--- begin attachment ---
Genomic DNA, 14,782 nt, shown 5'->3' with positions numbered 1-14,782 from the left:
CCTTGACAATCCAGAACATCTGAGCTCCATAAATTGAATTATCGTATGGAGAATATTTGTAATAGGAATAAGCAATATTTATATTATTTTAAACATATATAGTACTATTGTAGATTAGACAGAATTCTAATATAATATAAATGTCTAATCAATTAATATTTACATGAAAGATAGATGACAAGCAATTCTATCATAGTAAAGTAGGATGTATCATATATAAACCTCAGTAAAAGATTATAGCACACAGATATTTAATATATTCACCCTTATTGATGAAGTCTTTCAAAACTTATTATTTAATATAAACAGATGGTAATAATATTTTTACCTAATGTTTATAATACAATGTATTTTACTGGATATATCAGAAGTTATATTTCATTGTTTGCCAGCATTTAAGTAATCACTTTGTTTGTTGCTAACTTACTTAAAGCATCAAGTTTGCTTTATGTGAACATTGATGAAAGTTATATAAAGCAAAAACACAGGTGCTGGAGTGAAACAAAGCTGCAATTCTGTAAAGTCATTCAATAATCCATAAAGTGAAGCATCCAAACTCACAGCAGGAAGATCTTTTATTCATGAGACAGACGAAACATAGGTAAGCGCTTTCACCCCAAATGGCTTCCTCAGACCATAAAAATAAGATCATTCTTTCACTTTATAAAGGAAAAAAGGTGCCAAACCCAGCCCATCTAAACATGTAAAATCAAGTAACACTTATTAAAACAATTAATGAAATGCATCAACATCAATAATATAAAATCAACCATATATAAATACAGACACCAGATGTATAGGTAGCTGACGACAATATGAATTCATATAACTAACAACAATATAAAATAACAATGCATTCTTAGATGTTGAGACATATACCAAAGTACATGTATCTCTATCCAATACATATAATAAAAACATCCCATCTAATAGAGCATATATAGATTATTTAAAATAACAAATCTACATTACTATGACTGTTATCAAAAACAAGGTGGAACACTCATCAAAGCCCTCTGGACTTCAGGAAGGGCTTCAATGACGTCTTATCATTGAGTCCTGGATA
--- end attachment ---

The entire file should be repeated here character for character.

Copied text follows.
Genomic DNA, 14,782 nt, shown 5'->3' with positions numbered 1-14,782 from the left:
CCTTGACAATCCAGAACATCTGAGCTCCATAAATTGAATTATCGTATGGAGAATATTTGTAATAGGAATAAGCAATATTTATATTATTTTAAACATATATAGTACTATTGTAGATTAGACAGAATTCTAATATAATATAAATGTCTAATCAATTAATATTTACATGAAAGATAGATGACAAGCAATTCTATCATAGTAAAGTAGGATGTATCATATATAAACCTCAGTAAAAGATTATAGCACACAGATATTTAATATATTCACCCTTATTGATGAAGTCTTTCAAAACTTATTATTTAATATAAACAGATGGTAATAATATTTTTACCTAATGTTTATAATACAATGTATTTTACTGGATATATCAGAAGTTATATTTCATTGTTTGCCAGCATTTAAGTAATCACTTTGTTTGTTGCTAACTTACTTAAAGCATCAAGTTTGCTTTATGTGAACATTGATGAAAGTTATATAAAGCAAAAACACAGGTGCTGGAGTGAAACAAAGCTGCAATTCTGTAAAGTCATTCAATAATCCATAAAGTGAAGCATCCAAACTCACAGCAGGAAGATCTTTTATTCATGAGACAGACGAAACATAGGTAAGCGCTTTCACCCCAAATGGCTTCCTCAGACCATAAAAATAAGATCATTCTTTCACTTTATAAAGGAAAAAAGGTGCCAAACCCAGCCCATCTAAACATGTAAAATCAAGTAACACTTATTAAAACAATTAATGAAATGCATCAACATCAATAATATAAAATCAACCATATATAAATACAGACACCAGATGTATAGGTAGCTGACGACAATATGAATTCATATAACTAACAACAATATAAAATAACAATGCATTCTTAGATGTTGAGACATATACCAAAGTACATGTATCTCTATCCAATACATATAATAAAAACATCCCATCTAATAGAGCATATATAGATTATTTAAAATAACAAATCTACATTACTATGACTGTTATCAAAAACAAGGTGGAACACTCATCAAAGCCCTCTGGACTTCAGGAAGGGCTTCAATGACGTCTTATCATTGAGTCCTGGATA